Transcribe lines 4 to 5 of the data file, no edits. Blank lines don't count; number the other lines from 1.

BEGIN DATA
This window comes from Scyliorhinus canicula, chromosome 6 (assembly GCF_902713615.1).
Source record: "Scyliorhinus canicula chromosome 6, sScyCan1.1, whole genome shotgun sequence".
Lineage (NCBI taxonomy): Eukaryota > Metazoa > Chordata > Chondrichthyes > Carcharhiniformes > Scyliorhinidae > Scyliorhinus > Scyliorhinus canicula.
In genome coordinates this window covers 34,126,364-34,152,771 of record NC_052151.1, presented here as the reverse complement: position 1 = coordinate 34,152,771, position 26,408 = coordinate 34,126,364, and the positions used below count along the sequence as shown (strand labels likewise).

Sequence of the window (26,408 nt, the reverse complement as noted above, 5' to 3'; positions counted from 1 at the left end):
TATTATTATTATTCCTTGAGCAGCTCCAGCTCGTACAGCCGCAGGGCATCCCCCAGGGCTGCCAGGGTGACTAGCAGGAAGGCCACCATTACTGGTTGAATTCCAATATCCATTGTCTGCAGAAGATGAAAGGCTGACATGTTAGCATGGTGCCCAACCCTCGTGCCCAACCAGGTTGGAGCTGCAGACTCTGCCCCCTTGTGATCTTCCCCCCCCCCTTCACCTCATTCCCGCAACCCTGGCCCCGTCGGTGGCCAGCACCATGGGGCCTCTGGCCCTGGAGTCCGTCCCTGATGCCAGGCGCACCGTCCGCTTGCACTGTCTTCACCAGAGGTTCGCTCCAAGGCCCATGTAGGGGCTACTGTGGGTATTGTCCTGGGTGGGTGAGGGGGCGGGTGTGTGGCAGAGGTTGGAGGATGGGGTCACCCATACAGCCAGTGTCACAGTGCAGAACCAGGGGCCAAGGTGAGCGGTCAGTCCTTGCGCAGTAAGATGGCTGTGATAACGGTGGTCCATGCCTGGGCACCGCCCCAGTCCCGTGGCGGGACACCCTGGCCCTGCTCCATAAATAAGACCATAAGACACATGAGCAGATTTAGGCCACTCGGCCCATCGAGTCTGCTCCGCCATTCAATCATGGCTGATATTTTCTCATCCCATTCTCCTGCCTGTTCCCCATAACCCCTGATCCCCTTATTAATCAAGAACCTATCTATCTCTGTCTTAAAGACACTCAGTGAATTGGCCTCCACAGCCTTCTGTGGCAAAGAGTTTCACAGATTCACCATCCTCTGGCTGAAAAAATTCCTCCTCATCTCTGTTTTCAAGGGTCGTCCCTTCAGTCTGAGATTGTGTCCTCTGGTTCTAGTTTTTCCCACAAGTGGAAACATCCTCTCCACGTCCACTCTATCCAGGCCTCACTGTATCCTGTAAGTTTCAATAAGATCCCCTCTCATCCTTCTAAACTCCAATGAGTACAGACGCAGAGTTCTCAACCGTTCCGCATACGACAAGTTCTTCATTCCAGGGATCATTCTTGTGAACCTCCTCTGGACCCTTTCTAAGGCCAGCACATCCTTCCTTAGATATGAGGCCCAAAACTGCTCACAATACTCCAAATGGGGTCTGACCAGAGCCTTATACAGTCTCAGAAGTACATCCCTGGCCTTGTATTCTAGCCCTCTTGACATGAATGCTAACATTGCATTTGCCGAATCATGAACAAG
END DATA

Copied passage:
In genome coordinates this window covers 34,126,364-34,152,771 of record NC_052151.1, presented here as the reverse complement: position 1 = coordinate 34,152,771, position 26,408 = coordinate 34,126,364, and the positions used below count along the sequence as shown (strand labels likewise).

Sequence of the window (26,408 nt, the reverse complement as noted above, 5' to 3'; positions counted from 1 at the left end):